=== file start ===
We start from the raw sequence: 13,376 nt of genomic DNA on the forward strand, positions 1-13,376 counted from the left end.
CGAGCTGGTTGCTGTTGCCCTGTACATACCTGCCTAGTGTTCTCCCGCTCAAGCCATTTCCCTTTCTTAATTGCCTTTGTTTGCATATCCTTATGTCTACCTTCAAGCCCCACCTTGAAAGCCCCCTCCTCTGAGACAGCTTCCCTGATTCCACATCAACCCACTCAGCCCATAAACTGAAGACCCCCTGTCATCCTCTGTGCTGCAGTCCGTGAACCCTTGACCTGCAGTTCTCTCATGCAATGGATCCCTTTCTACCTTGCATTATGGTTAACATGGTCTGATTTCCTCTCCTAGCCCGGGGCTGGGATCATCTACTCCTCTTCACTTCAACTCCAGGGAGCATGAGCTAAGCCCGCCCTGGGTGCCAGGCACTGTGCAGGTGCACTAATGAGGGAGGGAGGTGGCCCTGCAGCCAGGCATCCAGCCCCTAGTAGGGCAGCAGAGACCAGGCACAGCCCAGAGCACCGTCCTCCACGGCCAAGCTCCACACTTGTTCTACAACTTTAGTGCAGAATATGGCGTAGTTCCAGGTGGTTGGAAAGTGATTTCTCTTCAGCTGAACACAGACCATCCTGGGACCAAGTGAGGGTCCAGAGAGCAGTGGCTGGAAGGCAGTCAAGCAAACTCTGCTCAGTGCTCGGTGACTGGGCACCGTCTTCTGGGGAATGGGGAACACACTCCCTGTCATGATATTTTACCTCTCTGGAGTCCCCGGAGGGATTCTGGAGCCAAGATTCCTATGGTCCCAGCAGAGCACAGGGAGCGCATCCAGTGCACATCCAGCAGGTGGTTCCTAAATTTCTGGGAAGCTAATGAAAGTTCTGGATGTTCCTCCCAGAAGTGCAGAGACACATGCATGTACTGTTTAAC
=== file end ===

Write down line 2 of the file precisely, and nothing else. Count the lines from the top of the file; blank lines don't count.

CGAGCTGGTTGCTGTTGCCCTGTACATACCTGCCTAGTGTTCTCCCGCTCAAGCCATTTCCCTTTCTTAATTGCCTTTGTTTGCATATCCTTATGTCTACCTTCAAGCCCCACCTTGAAAGCCCCCTCCTCTGAGACAGCTTCCCTGATTCCACATCAACCCACTCAGCCCATAAACTGAAGACCCCCTGTCATCCTCTGTGCTGCAGTCCGTGAACCCTTGACCTGCAGTTCTCTCATGCAATGGATCCCTTTCTACCTTGCATTATGGTTAACATGGTCTGATTTCCTCTCCTAGCCCGGGGCTGGGATCATCTACTCCTCTTCACTTCAACTCCAGGGAGCATGAGCTAAGCCCGCCCTGGGTGCCAGGCACTGTGCAGGTGCACTAATGAGGGAGGGAGGTGGCCCTGCAGCCAGGCATCCAGCCCCTAGTAGGGCAGCAGAGACCAGGCACAGCCCAGAGCACCGTCCTCCACGGCCAAGCTCCACACTTGTTCTACAACTTTAGTGCAGAATATGGCGTAGTTCCAGGTGGTTGGAAAGTGATTTCTCTTCAGCTGAACACAGACCATCCTGGGACCAAGTGAGGGTCCAGAGAGCAGTGGCTGGAAGGCAGTCAAGCAAACTCTGCTCAGTGCTCGGTGACTGGGCACCGTCTTCTGGGGAATGGGGAACACACTCCCTGTCATGATATTTTACCTCTCTGGAGTCCCCGGAGGGATTCTGGAGCCAAGATTCCTATGGTCCCAGCAGAGCACAGGGAGCGCATCCAGTGCACATCCAGCAGGTGGTTCCTAAATTTCTGGGAAGCTAATGAAAGTTCTGGATGTTCCTCCCAGAAGTGCAGAGACACATGCATGTACTGTTTAAC